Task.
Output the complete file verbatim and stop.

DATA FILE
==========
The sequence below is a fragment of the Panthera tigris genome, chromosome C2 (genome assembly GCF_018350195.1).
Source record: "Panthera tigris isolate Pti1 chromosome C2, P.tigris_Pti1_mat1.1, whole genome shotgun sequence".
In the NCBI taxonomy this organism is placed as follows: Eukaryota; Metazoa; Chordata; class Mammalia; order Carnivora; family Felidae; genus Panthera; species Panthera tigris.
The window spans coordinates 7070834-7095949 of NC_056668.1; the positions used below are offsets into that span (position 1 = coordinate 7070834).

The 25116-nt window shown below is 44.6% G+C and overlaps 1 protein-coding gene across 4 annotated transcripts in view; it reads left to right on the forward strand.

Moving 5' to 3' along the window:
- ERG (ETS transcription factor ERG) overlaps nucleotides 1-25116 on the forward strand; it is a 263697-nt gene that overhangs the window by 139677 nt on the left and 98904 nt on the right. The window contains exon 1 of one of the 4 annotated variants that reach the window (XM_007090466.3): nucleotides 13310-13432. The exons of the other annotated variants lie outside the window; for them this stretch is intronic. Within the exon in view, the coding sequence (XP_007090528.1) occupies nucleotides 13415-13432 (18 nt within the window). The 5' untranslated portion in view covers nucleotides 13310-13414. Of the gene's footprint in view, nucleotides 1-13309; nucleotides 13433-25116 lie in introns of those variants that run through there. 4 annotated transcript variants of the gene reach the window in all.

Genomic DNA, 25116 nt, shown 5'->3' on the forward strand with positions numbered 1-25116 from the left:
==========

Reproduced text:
The sequence below is a fragment of the Panthera tigris genome, chromosome C2 (genome assembly GCF_018350195.1).
Source record: "Panthera tigris isolate Pti1 chromosome C2, P.tigris_Pti1_mat1.1, whole genome shotgun sequence".
In the NCBI taxonomy this organism is placed as follows: Eukaryota; Metazoa; Chordata; class Mammalia; order Carnivora; family Felidae; genus Panthera; species Panthera tigris.
The window spans coordinates 7070834-7095949 of NC_056668.1; the positions used below are offsets into that span (position 1 = coordinate 7070834).

The 25116-nt window shown below is 44.6% G+C and overlaps 1 protein-coding gene across 4 annotated transcripts in view; it reads left to right on the forward strand.

Moving 5' to 3' along the window:
- ERG (ETS transcription factor ERG) overlaps nucleotides 1-25116 on the forward strand; it is a 263697-nt gene that overhangs the window by 139677 nt on the left and 98904 nt on the right. The window contains exon 1 of one of the 4 annotated variants that reach the window (XM_007090466.3): nucleotides 13310-13432. The exons of the other annotated variants lie outside the window; for them this stretch is intronic. Within the exon in view, the coding sequence (XP_007090528.1) occupies nucleotides 13415-13432 (18 nt within the window). The 5' untranslated portion in view covers nucleotides 13310-13414. Of the gene's footprint in view, nucleotides 1-13309; nucleotides 13433-25116 lie in introns of those variants that run through there. 4 annotated transcript variants of the gene reach the window in all.

Genomic DNA, 25116 nt, shown 5'->3' on the forward strand with positions numbered 1-25116 from the left: